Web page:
As to the specific procedures I use while flying in the pattern, I shall save them for the next segment on this topic, which shall be published in the next GPA Newsletter. Again, my insights and techniques here are merely my own, and ultimately it is up to you to decide if they work for you. As always, one should always first and foremost, reference and abide by your respective Pilot’s Operating Handbook (POH) when operating your airplane. During accident/incident investigations, one of the key things the FAA and the NTSB look at is “how” did you operate the aircraft at the time of the accident/incident.
Remember, techniques should augment proper published procedures, not replace or contradict them.
Thus, the key takeaways from today’s discussion should be that our airplanes are unique in the way they handle — especially in the traffic pattern – and that we should always be keenly aware of our aircraft’s location, altitude, attitude and configuration throughout all phases of flight, but especially during takeoffs and landings.
Lastly, by learning, implementing, developing and sustaining a safe and consistent set of procedures/techniques for every realm of flight, you inherently decrease risk and conversely increase safety. This is especially true in the landing pattern.
We all put a lot of time, money and effort into maintaining and up keeping our airplanes. This is largely why the GPA’s membership continues to grow, because we are a collective resource of passionate Grumman aircraft owners. However, what’s the point of doing so, if we then don’t strive to fly prudently and safely each and every time and subsequently end up in an accident?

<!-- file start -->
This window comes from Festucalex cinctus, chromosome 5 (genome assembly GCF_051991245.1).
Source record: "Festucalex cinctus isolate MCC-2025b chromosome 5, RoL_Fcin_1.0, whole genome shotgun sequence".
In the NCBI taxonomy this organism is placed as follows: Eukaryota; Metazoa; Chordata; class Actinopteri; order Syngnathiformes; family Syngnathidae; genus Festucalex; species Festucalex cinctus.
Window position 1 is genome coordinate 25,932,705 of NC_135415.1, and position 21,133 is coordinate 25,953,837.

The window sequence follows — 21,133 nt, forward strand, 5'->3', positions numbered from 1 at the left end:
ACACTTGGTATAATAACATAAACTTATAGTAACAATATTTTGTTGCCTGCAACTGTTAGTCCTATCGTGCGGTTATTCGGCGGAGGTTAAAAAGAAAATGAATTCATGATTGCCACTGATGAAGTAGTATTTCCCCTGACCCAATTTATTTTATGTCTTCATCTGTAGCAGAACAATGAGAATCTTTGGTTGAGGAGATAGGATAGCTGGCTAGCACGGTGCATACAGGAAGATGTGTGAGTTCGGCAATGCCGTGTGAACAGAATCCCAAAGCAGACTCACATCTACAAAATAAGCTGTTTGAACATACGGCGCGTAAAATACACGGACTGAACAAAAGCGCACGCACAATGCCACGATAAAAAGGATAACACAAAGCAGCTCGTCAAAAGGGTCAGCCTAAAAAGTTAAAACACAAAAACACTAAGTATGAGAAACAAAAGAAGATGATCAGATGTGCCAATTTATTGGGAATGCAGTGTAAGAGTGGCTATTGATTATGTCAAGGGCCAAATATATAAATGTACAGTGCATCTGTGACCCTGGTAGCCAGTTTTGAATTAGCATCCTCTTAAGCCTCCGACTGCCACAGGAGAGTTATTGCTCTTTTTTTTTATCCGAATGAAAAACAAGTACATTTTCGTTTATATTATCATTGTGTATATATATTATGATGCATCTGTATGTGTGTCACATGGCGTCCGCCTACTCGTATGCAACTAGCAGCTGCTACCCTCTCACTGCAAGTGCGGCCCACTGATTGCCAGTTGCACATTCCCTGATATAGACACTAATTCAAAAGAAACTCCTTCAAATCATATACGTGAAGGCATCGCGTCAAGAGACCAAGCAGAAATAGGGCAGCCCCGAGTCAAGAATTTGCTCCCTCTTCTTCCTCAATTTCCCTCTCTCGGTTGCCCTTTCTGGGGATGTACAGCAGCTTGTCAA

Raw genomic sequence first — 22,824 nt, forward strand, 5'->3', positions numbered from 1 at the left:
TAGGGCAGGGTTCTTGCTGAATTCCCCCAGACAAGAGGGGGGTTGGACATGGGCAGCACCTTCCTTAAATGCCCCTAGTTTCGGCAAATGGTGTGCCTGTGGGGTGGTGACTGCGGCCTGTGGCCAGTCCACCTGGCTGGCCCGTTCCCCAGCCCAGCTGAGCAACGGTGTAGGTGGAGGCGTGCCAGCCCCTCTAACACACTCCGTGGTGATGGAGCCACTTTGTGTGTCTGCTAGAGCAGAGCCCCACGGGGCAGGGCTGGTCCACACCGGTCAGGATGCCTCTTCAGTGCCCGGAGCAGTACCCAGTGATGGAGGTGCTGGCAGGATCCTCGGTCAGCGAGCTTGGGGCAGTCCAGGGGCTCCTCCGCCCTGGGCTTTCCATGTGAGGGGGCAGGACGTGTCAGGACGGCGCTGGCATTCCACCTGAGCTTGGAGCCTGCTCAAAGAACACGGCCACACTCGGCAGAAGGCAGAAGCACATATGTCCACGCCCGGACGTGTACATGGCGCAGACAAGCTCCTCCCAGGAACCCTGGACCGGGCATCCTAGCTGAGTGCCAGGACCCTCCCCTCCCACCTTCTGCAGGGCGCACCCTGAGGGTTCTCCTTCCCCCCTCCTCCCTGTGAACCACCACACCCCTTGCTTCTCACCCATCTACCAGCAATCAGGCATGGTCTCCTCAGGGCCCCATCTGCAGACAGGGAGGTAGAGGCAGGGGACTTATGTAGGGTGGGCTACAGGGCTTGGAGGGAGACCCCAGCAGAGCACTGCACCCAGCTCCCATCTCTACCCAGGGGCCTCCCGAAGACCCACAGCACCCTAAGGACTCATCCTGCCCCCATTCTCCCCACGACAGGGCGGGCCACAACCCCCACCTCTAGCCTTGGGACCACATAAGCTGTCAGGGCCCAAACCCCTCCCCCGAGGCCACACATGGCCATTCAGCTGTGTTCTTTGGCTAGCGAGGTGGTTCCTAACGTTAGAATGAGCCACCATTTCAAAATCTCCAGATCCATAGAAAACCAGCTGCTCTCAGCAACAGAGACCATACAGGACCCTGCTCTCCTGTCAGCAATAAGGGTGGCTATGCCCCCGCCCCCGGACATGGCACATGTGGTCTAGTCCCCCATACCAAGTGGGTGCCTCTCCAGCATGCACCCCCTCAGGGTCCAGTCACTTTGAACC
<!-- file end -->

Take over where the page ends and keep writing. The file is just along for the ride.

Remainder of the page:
Sooner or later, the odds catch up with those who don’t.
As we break for now during this discussion of flying the landing pattern, let me leave you with a long-standing aviation adage that I first learned of as a student pilot, 42 years ago. I first saw it on an aviation poster that was tacked up on a wall in the flight school I was learning to fly at in Miami.
Today, this same poster (in smaller form) sits in a framed picture on my hangar desk, and it serves as a personal reminder to fly safe and smart each and every time I go flying. The picture shows an old Curtiss Jenny biplane crashed and mangled into a tall sparse tree. Next to the picture it reads:
“Aviation in itself, is not inherently dangerous. However, to a greater degree than the sea, it is terribly unforgiving of any carelessness, incapacity or neglect.”
No matter what brand or kind of airplane you fly, in my humble opinion, there is no greater truth in aviation than this. As a long-time Grumman owner, I find it apropos to operating our line of aircraft and especially so, during the critical realms of takeoffs and landings.
Stay frosty and fly safe.
NEXT GPA NEWSLETTER TOPIC: “Flying the Traffic Pattern – Part II”